Sunday, May 24, 2009

The Other Hen/Roo

This morning Kristine pointed out the other hen that is sex changing. It is the buff Orpington. I'm not sure if the black hen (Australorp) is the other Hen/Roo. I don't think so because the comb is not very big. You can see the Orpington has an enlarged comb and Kristine called my attention to the fact that she doesn't have a fluffy hen bum and she has gotten thiner. You can see she kind of has feathered pantaloons instead of the fluffy hen bum. I tried to get a photo of one but I found it very difficult because I got no cooperation from the girls. At all. I'll keep trying. I would like to get a photo of this one and another Orpington to compare their characteristics. 
This is the second photo of the hall tree I have posted. The reason it is here again is because I have been thinking about the things we do all the time that we never think about because they are so much a part of our life. I call them the invisible things because they don't get recorded because they are taken for granted. So, here goes with this answer to, "Gee, I wonder how they used to collect eggs?" question. Sounds dumb, but somewhere down the road someone may wonder? I wonder how my great grandparents did stuff. Well, this is what I do. I come out of the house, sit down, pull on my boots, get my coat and egg basket and head to the coop, put the eggs in the basket, come back here and do it all in reverse. Maybe this sounds dumb, but I'm going to try and record the invisible stuff when I can recognize it.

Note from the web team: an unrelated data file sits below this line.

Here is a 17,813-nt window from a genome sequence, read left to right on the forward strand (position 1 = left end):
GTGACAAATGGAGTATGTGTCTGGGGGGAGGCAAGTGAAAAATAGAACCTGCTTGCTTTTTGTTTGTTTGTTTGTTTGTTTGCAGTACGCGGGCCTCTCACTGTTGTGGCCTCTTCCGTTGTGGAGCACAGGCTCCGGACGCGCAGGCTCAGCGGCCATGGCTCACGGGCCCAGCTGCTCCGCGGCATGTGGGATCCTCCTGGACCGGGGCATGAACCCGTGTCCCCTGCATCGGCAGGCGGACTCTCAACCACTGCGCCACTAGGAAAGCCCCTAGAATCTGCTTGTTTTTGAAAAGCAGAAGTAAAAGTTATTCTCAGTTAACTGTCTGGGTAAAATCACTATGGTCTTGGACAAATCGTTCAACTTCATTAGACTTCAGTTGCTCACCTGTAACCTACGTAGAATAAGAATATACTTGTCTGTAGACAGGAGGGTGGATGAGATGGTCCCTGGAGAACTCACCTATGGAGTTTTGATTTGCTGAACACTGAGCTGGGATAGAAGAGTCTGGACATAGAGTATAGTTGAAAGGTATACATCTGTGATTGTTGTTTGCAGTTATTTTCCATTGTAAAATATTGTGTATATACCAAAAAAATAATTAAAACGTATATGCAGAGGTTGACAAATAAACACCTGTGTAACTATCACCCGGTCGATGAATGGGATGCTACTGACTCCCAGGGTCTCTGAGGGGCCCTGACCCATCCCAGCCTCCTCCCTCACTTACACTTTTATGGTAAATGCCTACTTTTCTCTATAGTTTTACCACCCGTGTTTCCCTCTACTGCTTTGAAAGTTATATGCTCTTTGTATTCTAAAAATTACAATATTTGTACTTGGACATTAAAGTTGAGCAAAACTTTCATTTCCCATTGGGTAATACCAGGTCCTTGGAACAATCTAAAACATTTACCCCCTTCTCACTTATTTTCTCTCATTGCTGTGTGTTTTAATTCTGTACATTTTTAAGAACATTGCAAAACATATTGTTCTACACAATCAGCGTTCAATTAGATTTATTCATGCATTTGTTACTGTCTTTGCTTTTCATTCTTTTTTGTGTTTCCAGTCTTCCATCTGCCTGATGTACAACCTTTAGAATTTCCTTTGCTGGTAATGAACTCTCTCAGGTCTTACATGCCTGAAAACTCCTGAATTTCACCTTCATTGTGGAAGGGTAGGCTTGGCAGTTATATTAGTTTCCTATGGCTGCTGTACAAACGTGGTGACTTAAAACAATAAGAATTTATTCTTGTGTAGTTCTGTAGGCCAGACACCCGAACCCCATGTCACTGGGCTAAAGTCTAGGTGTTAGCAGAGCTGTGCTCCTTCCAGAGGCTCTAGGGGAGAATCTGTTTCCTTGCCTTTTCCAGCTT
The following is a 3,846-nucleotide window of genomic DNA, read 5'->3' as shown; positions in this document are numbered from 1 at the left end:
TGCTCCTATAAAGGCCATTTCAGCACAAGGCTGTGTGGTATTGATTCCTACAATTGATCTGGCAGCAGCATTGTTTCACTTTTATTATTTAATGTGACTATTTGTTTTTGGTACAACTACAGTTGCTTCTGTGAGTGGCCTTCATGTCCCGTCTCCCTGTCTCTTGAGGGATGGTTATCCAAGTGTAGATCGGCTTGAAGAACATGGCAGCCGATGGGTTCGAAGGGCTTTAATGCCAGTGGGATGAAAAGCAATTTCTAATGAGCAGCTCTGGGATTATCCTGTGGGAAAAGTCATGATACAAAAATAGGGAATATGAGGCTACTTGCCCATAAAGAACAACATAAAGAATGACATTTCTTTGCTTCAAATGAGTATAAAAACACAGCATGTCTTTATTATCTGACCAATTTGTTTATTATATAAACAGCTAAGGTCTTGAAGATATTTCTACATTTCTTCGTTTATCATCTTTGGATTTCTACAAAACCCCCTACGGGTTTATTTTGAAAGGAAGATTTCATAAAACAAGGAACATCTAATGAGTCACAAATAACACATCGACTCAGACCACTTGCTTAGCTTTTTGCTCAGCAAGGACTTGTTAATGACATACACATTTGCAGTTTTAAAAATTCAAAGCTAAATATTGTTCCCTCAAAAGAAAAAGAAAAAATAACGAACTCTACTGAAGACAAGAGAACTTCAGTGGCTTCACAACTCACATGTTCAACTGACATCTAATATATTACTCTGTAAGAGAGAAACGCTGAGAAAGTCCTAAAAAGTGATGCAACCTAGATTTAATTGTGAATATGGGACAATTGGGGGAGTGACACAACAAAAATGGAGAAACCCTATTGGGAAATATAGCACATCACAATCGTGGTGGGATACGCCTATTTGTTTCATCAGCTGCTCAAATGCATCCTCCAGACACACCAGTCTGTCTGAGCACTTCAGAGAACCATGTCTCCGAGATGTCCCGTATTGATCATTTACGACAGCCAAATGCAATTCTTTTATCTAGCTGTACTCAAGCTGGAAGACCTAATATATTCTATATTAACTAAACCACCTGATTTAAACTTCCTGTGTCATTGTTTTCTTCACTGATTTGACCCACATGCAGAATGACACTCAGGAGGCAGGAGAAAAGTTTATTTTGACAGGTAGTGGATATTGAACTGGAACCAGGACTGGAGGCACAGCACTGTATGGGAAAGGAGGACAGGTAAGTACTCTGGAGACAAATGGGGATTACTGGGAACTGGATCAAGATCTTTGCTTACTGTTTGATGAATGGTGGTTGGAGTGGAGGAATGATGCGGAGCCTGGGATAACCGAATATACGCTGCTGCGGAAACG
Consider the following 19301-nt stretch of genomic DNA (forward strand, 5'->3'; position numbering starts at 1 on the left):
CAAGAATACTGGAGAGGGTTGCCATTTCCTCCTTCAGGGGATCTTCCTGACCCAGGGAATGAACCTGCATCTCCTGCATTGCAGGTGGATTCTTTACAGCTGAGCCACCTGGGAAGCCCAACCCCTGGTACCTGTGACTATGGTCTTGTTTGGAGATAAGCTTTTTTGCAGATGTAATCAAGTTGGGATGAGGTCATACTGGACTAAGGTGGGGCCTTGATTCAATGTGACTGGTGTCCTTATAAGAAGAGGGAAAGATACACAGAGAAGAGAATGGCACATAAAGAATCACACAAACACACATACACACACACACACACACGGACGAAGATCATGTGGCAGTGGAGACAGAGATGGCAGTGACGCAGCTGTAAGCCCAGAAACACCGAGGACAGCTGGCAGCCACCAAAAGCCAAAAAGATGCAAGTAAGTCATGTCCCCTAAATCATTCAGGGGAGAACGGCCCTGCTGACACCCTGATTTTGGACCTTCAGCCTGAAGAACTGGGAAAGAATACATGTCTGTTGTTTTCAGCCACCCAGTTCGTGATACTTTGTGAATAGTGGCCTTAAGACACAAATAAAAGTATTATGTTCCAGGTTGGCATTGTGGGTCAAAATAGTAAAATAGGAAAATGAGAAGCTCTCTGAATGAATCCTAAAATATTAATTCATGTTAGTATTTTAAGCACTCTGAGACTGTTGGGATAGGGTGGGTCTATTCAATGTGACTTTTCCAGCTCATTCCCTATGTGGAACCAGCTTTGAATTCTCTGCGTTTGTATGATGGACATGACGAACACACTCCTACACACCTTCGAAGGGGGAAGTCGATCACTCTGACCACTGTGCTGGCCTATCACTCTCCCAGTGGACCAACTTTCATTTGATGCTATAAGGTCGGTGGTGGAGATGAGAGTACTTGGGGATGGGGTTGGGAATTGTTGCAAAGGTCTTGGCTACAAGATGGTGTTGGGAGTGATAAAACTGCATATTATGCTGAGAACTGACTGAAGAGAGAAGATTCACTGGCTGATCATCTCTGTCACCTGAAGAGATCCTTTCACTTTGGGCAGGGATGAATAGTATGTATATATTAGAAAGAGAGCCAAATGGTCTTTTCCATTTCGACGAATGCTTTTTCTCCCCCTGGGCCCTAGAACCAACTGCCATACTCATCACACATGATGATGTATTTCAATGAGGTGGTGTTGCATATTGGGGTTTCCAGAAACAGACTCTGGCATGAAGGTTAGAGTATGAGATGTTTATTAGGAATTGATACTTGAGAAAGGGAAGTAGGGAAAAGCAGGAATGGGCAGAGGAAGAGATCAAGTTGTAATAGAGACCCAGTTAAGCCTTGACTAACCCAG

These two photos are of the top nest box (with me holding the door open) showing the opening for the hens to get inside (top) and the scrap boards (bottom) on the other end of the nest. When I say I closed in these boxes I don't mean that they are very dark. It is just that now they are closed in on three sides and little bit on the fourth. The hens seem to like them a lot.


[8 eggs today]

1 comment:

lisa said...

I love the hall tree. Hens look content.